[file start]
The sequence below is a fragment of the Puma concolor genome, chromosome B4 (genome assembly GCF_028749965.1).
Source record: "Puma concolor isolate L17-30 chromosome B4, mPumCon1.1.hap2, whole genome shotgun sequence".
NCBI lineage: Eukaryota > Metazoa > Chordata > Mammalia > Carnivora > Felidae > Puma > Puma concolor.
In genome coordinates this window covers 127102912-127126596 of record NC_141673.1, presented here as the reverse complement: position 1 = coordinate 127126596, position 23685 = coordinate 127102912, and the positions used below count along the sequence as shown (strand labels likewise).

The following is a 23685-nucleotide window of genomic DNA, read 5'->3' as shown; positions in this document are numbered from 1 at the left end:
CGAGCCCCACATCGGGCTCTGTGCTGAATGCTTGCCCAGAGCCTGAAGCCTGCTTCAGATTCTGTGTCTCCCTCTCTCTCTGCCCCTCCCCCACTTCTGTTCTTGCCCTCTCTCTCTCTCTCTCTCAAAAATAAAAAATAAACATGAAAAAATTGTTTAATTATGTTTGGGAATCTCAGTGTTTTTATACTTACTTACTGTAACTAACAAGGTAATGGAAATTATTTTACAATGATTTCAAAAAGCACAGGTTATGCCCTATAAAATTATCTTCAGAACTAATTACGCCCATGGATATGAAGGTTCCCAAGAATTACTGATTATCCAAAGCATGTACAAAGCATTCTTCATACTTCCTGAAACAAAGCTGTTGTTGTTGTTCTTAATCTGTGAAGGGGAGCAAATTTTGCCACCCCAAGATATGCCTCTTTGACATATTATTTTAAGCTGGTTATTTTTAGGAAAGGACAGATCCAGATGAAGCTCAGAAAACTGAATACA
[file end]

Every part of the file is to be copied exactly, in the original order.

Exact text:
The sequence below is a fragment of the Puma concolor genome, chromosome B4 (genome assembly GCF_028749965.1).
Source record: "Puma concolor isolate L17-30 chromosome B4, mPumCon1.1.hap2, whole genome shotgun sequence".
NCBI lineage: Eukaryota > Metazoa > Chordata > Mammalia > Carnivora > Felidae > Puma > Puma concolor.
In genome coordinates this window covers 127102912-127126596 of record NC_141673.1, presented here as the reverse complement: position 1 = coordinate 127126596, position 23685 = coordinate 127102912, and the positions used below count along the sequence as shown (strand labels likewise).

The following is a 23685-nucleotide window of genomic DNA, read 5'->3' as shown; positions in this document are numbered from 1 at the left end:
CGAGCCCCACATCGGGCTCTGTGCTGAATGCTTGCCCAGAGCCTGAAGCCTGCTTCAGATTCTGTGTCTCCCTCTCTCTCTGCCCCTCCCCCACTTCTGTTCTTGCCCTCTCTCTCTCTCTCTCTCAAAAATAAAAAATAAACATGAAAAAATTGTTTAATTATGTTTGGGAATCTCAGTGTTTTTATACTTACTTACTGTAACTAACAAGGTAATGGAAATTATTTTACAATGATTTCAAAAAGCACAGGTTATGCCCTATAAAATTATCTTCAGAACTAATTACGCCCATGGATATGAAGGTTCCCAAGAATTACTGATTATCCAAAGCATGTACAAAGCATTCTTCATACTTCCTGAAACAAAGCTGTTGTTGTTGTTCTTAATCTGTGAAGGGGAGCAAATTTTGCCACCCCAAGATATGCCTCTTTGACATATTATTTTAAGCTGGTTATTTTTAGGAAAGGACAGATCCAGATGAAGCTCAGAAAACTGAATACA